For some people with generalized anxiety disorder or similar mental health conditions, focused breathing exercises may temporarily increase feelings of anxiety. If this happens to you, consider trying different techniques to calm anxiety instead.
If you have a lung condition such as asthma or COPD, talk with a doctor or respiratory therapist before starting breathing exercises. They can help determine which exercises are safe for you to try.
There are a lot of different breathing exercises out there, but they may not all be the right choice for you.
Talk with one or more of the following professionals for advice on breathing exercises:
- Primary care physician: They likely know more about your overall health than anyone, so they can give good advice tailored to your needs.
- A respiratory specialist: If you have a respiratory condition such as COPD, a specialist can give you specific treatments and advice on your breathing.
- A cardiac specialist: If you have a condition that affects your heart or bloodstream, a cardiac expert can guide you through the benefits of breathing for your heart.
- A mental health professional: If you’re thinking about breathing to help lower stress, talk with a licensed therapist or counselor who can help you gauge if breathing exercises will help.
- A physical therapist: Your muscles and posture
can affectyour breathing. A physical therapist can help you learn how to best use your muscles and movement to assist you in breathing better.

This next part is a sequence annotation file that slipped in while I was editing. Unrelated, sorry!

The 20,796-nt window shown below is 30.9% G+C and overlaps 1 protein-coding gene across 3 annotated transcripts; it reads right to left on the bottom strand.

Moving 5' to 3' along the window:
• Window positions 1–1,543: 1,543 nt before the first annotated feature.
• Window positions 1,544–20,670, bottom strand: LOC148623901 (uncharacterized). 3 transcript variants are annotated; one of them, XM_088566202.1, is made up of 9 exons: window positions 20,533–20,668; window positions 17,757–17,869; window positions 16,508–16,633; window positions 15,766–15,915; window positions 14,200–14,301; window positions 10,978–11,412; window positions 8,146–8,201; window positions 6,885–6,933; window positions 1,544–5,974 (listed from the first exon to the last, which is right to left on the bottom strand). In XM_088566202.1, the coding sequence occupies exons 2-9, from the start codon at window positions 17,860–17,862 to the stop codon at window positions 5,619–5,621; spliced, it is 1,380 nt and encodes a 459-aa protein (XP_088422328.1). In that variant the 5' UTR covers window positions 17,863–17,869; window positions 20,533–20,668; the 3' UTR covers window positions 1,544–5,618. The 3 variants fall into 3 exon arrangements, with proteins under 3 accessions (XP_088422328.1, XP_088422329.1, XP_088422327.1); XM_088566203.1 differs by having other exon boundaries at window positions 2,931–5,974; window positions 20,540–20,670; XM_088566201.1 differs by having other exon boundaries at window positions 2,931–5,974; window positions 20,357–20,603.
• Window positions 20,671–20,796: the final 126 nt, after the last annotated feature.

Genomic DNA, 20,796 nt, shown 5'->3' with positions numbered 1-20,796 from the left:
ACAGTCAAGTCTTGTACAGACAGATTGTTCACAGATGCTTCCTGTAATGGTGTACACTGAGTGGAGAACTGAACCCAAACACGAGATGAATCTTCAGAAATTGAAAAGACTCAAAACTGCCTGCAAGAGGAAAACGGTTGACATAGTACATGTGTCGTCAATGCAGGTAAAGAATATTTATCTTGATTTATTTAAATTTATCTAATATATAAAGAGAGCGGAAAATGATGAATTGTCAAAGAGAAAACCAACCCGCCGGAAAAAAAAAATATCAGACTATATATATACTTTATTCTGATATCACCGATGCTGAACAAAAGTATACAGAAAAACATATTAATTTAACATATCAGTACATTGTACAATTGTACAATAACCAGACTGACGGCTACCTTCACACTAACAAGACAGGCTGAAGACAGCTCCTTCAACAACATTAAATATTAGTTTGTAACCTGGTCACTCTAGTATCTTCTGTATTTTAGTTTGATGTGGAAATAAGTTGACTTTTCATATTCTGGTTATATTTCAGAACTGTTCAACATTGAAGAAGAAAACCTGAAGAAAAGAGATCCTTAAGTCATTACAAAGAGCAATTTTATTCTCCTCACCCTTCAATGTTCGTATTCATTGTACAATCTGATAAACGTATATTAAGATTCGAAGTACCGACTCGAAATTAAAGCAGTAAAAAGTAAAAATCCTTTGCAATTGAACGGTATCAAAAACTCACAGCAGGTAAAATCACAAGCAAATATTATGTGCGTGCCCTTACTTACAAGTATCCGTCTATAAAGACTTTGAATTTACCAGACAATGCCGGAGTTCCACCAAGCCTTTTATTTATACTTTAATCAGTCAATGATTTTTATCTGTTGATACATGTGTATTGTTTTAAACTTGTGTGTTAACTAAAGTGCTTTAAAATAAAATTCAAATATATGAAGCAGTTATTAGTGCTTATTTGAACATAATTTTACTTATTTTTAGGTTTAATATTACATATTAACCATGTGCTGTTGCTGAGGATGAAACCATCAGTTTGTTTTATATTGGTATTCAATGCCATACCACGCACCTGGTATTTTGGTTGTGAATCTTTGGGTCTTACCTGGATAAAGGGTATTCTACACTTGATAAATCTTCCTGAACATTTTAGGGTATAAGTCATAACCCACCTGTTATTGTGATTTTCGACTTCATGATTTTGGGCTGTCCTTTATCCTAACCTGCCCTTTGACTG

- A licensed fitness professional: If you just want to use breathing for daily stressors, talk with a certified personal trainer or yoga teacher. If you have a gym membership, you can usually find a personal trainer there.
Creating a routine can be an excellent way to get in the habit of diaphragmatic breathing exercises. Try the following to get into a good groove:
- Do your exercises in the same place every day. If possible, choose somewhere that’s peaceful and quiet.
- Don’t worry if you’re not doing it right or enough. This may just cause additional stress.
- As much as you can, clear your mind of the things that are stressing you out. Focus instead on the sounds and rhythm of your breathing or the environment around you.
- Do breathing exercises at least once or twice daily. Try to do them at the same time each day to reinforce the habit.
- Try to arrange your schedule so you can do these exercises for about 10 to 20 minutes at a time.
Talk with a doctor or respiratory therapist if you’re interested in using this exercise to improve your breathing if you have COPD, asthma, or another lung condition.
Diaphragmatic breathing may help relieve some symptoms of anxiety, lung conditions, and conditions affected by stress, such as IBS. Still, it’s always best to get a medical professional’s opinion to see if it’s worth your time or if it will have any drawbacks.